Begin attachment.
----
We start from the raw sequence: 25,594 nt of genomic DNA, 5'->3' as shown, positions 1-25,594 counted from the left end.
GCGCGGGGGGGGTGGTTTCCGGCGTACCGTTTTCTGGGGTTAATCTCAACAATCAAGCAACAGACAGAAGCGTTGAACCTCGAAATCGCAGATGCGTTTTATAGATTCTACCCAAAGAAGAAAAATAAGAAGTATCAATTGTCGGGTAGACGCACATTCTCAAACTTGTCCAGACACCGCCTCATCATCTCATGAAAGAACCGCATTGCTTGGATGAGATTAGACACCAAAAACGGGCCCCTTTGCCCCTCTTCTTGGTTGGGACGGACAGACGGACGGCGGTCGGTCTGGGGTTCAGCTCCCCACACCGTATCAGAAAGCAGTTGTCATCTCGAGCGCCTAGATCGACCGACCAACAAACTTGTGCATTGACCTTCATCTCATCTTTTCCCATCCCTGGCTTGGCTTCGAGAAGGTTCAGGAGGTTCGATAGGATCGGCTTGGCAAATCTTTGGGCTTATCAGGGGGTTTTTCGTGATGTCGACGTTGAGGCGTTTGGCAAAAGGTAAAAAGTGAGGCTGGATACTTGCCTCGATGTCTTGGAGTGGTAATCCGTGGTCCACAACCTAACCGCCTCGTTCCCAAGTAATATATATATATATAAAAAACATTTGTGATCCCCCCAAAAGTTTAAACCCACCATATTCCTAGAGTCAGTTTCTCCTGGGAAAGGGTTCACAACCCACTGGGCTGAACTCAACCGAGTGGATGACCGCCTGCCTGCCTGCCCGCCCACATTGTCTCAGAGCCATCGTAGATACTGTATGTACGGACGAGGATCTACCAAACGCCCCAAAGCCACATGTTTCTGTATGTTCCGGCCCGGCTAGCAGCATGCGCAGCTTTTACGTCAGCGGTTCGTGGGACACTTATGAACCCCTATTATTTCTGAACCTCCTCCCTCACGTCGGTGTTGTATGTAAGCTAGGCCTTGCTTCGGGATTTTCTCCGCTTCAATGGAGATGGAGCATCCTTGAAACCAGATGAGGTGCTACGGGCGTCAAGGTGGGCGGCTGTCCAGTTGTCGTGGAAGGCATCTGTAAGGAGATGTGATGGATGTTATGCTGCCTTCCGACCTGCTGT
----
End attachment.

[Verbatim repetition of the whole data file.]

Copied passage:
We start from the raw sequence: 25,594 nt of genomic DNA, 5'->3' as shown, positions 1-25,594 counted from the left end.
GCGCGGGGGGGGTGGTTTCCGGCGTACCGTTTTCTGGGGTTAATCTCAACAATCAAGCAACAGACAGAAGCGTTGAACCTCGAAATCGCAGATGCGTTTTATAGATTCTACCCAAAGAAGAAAAATAAGAAGTATCAATTGTCGGGTAGACGCACATTCTCAAACTTGTCCAGACACCGCCTCATCATCTCATGAAAGAACCGCATTGCTTGGATGAGATTAGACACCAAAAACGGGCCCCTTTGCCCCTCTTCTTGGTTGGGACGGACAGACGGACGGCGGTCGGTCTGGGGTTCAGCTCCCCACACCGTATCAGAAAGCAGTTGTCATCTCGAGCGCCTAGATCGACCGACCAACAAACTTGTGCATTGACCTTCATCTCATCTTTTCCCATCCCTGGCTTGGCTTCGAGAAGGTTCAGGAGGTTCGATAGGATCGGCTTGGCAAATCTTTGGGCTTATCAGGGGGTTTTTCGTGATGTCGACGTTGAGGCGTTTGGCAAAAGGTAAAAAGTGAGGCTGGATACTTGCCTCGATGTCTTGGAGTGGTAATCCGTGGTCCACAACCTAACCGCCTCGTTCCCAAGTAATATATATATATATAAAAAACATTTGTGATCCCCCCAAAAGTTTAAACCCACCATATTCCTAGAGTCAGTTTCTCCTGGGAAAGGGTTCACAACCCACTGGGCTGAACTCAACCGAGTGGATGACCGCCTGCCTGCCTGCCCGCCCACATTGTCTCAGAGCCATCGTAGATACTGTATGTACGGACGAGGATCTACCAAACGCCCCAAAGCCACATGTTTCTGTATGTTCCGGCCCGGCTAGCAGCATGCGCAGCTTTTACGTCAGCGGTTCGTGGGACACTTATGAACCCCTATTATTTCTGAACCTCCTCCCTCACGTCGGTGTTGTATGTAAGCTAGGCCTTGCTTCGGGATTTTCTCCGCTTCAATGGAGATGGAGCATCCTTGAAACCAGATGAGGTGCTACGGGCGTCAAGGTGGGCGGCTGTCCAGTTGTCGTGGAAGGCATCTGTAAGGAGATGTGATGGATGTTATGCTGCCTTCCGACCTGCTGT